The fighters themselves often seem to be missing from media coverage. From a European point of view, it can easily seem rather confusing, almost absurd, to be willing to embrace the authoritarian ways of the Russian leadership. This is why an interview with one of the so-called 'little green men' – the imported fighters from Russia – is an immensely interesting read. In the article, Artur Gasparyan, an Armenian-born former fighter, tells us about the details of his service, the complete anonymity of Russian recruitment and the often extremely chaotic conditions of the fighting involved.

Though the interview is not completely clear on certain points – personally, I'm not sure I understood why he was willing to talk and whether his position about Ukraine has now changed – one message comes across plainly: that for many in the post-Soviet world the very category of separate nation states still does not make sense. In their eyes, there are no 'Ukrainians', only 'Slavs'. For Gasparyan and the others still fighting for the Soviet Union, twisting time and space is possible in the present. However alarming that thought may be, this is an angle we need to tackle if we wish to understand what is going on along those borders.

Published in Good Reads

 Olympic Cauldron Relit for Sochi Winter Games 2014 Feb 21st 12690365295The Winter Olympic Games in Sochi earlier this year unexpectedly helped fire public debate in the Russian Federation

What impact do major sporting events have on local people? Do mainstream Western media only scratch the surface when it comes to popular opinion in the former USSR? Edgar Gerrard Hughes takes a look at a project that sought to discover exactly that.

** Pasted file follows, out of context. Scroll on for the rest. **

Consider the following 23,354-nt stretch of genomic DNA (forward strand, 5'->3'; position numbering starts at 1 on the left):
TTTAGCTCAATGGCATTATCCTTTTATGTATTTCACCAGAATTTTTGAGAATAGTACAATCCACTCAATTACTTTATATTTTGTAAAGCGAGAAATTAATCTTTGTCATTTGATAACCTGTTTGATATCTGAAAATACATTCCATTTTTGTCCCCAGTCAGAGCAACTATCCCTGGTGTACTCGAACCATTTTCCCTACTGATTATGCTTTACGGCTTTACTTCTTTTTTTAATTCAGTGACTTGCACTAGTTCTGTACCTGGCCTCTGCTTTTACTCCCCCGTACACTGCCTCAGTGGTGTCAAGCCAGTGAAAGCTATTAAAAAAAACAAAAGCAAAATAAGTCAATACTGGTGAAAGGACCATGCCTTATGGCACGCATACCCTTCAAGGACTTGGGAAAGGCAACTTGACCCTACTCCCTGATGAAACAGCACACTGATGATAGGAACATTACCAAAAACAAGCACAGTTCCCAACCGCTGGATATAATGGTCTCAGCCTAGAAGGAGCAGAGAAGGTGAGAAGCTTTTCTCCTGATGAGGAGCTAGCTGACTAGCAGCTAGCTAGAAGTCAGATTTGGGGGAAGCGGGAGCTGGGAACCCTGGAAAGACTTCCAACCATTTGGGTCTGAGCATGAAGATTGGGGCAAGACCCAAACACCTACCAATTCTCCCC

Every so often, in the midst of a European television report about sporting events in one of the successor states to the Soviet Union, a local citizen will appear on screen for a few seconds and angrily denounce Western arrogance. They are presented as the voice of the nation, and the (intended?) response of many viewers is dismissive: these are not original or authentic opinions, but rather the regurgitation of official propaganda. We all know that media freedom in Russia leaves much to be desired, so when we see a vox pop from the streets of Sochi, it is easy to assume that the speaker is simply parroting their government’s self-interested agenda.

A response like that is, of course, at best lazy and simplistic. But how can we get a more rounded sense of the domestic impact of events like the Winter Olympics when these brief news cameos are our most readily available source of popular opinion? Five participants from Berlin’s prestigious Studienkolleg programme (incidently also the birthplace of E&M), which gives young people a chance to explore Europe on their own intellectual terms, set out to provide a better answer to this question. An answer based on the experiences of people actually living in the countries in question.

Published in E&M Reports
Friday, 20 December 2013 19:37

Revolution of consciousness

Revolution_of_consciousnessThe Ukrainian people, especially the young generation, have always felt European, they always wanted to be recognised as Europeans and saw their future in Europe.  They share the values of rule of law, freedom and democracy. For them Europe was a promise of hope, and when the Ukrainian government refused to sign the Association agreement at the summit in Vilnius, people took to the streets to fight for their future. 

Published in Under Eastern Eyes
Thursday, 19 December 2013 00:00

The spirit of Euromaidan